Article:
The story came to me this way. In the fall of 1992, Notre Dame and Boston College contested one another in football. It was a one-sided rout as Notre Dame demolished its opponent. Even in the second half, well ahead in points, the Fighting Irish kept running up the score, contrary to that unspoken rule of good sportsmanship. Sometime later, it is said, the coach of Boston College was offered a position with the National Football League. The job would have meant more money, greater prestige, etc. Surprisingly, however, it was turned down. The coach wryly commented, “I have some unfinished business.” The next year Boston College defeated Number 1 ranked Notre Dame. Business finished!
When I heard that report, I thought of a similar circumstance of many years ago. Sir William M. Ramsay (1851-1939) had been educated at the universities of Aberdeen (Scotland) and at Oxford. In his theological pursuits, however, he had fallen victim to the radical theories of German critics like F.C. Baur. He came to question the historical accuracy of the New Testament. He thus decided that he would do on-site research in some of the Bible lands—where he fully expected to disprove the Scriptures in numerous particulars. Accordingly, in 1890 he set out on his adventure.
As he examined the historical references in the New Testament (especially the book of Acts), amazingly, he discovered that time after time the biblical writers were correct, and the modernistic criticisms that had been hurled against the sacred volume were baseless. And so, in 1895 he wrote a book titled, St. Paul the Traveller and Roman Citizen, in which he strongly defended the accuracy of the inspired historian Luke, relative to the Gospel of Luke and the Book of Acts.
A liberal critic reviewed Professor Ramsay’s book, and concluded his discussion with this barb: “If Luke is a great historian, what would the author of this book [Ramsay] make of Luke 2:1-3?” Ramsay mused, “Nothing more was needed. This brief question was sufficient” (The Bearing of Recent Discovery on the Trustworthiness of the New Testament, p. 223). The learned scholar had some unfinished business! He would determine whether Luke 2:1ff was correct or not. After his investigation, he penned the volume just cited.
For many years, Luke 2:1-7 had been perceived as containing more error per square inch than almost any other section in the New Testament. Thanks to the work of Sir William Ramsay, those objections have vanished – every one of them.
- It was alleged that Luke erred in assigning Bethlehem of Judea as the birth place of Christ. There was a Bethlehem in Zebulon of Galilee; obviously Luke had confused the two cities. But the critics were wrong. The Old Testament had prophesied that the Messiah would be born in Bethlehem of Judea (Mic. 5:2), and the Hebrew people entertained this expectation (Jn. 7:42). Furthermore, Matthew, as an independent writer, confirms that Jesus was born in the southern Bethlehem (2:1).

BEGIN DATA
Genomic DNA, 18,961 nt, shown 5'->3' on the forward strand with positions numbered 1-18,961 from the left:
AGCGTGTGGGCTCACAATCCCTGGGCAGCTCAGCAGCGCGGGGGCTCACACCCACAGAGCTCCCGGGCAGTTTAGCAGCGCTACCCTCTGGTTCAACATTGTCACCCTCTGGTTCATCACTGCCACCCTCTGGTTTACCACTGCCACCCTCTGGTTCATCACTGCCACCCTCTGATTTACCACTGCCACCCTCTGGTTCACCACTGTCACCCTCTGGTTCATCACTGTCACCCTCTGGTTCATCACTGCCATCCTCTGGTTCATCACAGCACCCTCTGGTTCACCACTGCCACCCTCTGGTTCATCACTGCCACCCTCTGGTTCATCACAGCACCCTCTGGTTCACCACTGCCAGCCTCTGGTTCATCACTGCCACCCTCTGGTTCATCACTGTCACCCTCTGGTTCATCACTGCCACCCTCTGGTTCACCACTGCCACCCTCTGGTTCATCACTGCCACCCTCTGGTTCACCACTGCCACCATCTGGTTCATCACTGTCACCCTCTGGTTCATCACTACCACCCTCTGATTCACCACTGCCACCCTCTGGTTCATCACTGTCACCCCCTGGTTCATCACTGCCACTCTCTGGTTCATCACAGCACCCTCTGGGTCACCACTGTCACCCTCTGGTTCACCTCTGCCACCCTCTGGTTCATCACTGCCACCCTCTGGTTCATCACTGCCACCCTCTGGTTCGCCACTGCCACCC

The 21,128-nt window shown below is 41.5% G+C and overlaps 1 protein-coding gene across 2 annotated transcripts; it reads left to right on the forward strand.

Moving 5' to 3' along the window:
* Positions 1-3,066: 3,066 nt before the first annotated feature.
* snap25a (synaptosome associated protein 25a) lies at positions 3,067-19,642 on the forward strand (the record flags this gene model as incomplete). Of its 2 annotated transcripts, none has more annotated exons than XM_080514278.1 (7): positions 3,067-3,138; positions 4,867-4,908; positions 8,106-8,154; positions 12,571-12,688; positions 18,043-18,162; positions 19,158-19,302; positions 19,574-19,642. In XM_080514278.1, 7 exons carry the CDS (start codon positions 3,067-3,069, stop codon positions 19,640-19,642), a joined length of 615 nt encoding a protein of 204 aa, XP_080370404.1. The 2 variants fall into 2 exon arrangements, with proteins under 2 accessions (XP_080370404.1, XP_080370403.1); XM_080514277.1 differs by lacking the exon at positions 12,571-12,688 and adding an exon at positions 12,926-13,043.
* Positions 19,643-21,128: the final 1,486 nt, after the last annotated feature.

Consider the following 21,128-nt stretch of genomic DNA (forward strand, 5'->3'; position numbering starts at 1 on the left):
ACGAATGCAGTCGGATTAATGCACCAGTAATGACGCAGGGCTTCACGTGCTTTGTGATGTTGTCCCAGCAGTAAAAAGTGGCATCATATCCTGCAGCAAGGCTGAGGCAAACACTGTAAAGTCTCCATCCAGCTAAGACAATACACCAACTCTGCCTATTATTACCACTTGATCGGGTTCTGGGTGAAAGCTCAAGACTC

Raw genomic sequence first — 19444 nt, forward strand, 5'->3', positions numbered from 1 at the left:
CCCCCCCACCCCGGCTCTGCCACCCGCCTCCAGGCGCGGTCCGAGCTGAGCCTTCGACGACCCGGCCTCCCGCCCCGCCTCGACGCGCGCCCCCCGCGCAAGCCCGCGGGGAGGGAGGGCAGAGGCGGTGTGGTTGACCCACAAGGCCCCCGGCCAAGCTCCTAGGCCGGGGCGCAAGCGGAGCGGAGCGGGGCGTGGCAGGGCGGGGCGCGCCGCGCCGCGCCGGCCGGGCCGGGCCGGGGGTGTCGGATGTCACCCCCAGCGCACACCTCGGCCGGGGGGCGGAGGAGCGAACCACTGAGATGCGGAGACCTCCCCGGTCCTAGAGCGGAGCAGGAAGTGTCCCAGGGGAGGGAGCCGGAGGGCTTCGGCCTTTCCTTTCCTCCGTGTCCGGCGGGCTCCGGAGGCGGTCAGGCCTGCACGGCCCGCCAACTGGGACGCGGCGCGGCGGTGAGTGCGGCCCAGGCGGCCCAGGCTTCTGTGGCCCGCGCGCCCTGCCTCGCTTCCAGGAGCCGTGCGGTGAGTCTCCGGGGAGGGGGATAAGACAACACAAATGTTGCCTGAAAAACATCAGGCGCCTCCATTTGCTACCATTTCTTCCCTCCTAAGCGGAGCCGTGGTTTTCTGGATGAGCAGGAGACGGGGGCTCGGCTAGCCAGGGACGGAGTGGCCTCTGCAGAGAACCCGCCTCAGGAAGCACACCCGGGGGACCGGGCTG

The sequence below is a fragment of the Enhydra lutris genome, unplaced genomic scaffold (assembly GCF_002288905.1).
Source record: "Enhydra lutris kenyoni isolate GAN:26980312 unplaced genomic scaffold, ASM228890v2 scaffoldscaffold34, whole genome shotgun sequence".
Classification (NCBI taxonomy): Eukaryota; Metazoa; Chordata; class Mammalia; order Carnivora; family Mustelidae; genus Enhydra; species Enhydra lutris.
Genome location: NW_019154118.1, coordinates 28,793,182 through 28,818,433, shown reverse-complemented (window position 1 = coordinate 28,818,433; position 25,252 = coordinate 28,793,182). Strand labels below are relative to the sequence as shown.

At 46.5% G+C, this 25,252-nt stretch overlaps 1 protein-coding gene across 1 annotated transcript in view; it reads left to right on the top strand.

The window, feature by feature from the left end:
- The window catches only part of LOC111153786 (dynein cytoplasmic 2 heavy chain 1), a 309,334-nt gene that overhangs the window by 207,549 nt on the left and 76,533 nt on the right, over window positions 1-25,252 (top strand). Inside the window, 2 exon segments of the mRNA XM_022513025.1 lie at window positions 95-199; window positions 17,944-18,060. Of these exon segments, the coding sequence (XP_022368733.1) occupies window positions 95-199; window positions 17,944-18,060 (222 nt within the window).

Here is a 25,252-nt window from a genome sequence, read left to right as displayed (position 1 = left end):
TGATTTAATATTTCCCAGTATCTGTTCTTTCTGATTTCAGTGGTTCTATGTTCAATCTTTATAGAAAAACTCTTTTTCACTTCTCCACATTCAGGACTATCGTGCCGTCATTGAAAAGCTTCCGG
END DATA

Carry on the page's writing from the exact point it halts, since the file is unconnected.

- It was charged that Luke had erred in suggesting that “all the world” was to be enrolled. But the Greek word for world is oikumene (not the kosmos of John 3:16), which merely signified the world of the Roman empire (cf. Acts 17:6; 19:27).
- The critics argued that since Herod the Great was “king” over Judea (Mt. 2:1,22) the Jews of that region would not have been subject to Roman taxation. However, Herod was only a vassal king—ultimately subject to Rome. When Archelaus (Mt. 2:22) was deposed from his throne in A.D. 6, Roman procurators were appointed to administer the affairs of the country.
- It was claimed that Augustus never ordered a general census of the Roman empire. But Luke actually never made such a claim. When he states that “all the world should be enrolled,” he employed a present tense verb, i.e., the ruler ordered the adoption of the practice of enrolment (rather than alluding to a specific enrolment). He says nothing about how the decree was implemented.
- Luke also contends that the census at the time of the Lord’s birth was the “first” one. Was he right? Ancient records reveal that there was a census conducted every 14 years. Acts 5:37 mentions another of these, but the one alluded to in Luke 2:2 was the first.
- It was alleged that Quirinius was not “governor of Syria” at the time of Christ’s birth. But the word “governor” (hegemoneuo) is a generic term and archaeological evidence has shown that in some sense Quirinius was twice a ruler in Syria, the first of which can be reconciled with Luke 2:2.
- It was claimed that the enrolment did not require everyone to return to “his own city.” A document from Egypt (A.D. 104) has shown that during that time “all who for any cause are outside their homes [must] return to their domestic hearths, that they may also accomplish the customary dispensation of enrolment.” Since there was a cultural parallelism between Egypt and Palestine, there is no reason to question Luke’s accuracy of this point.
The inspired writer has been vindicated in every particular. Business finished!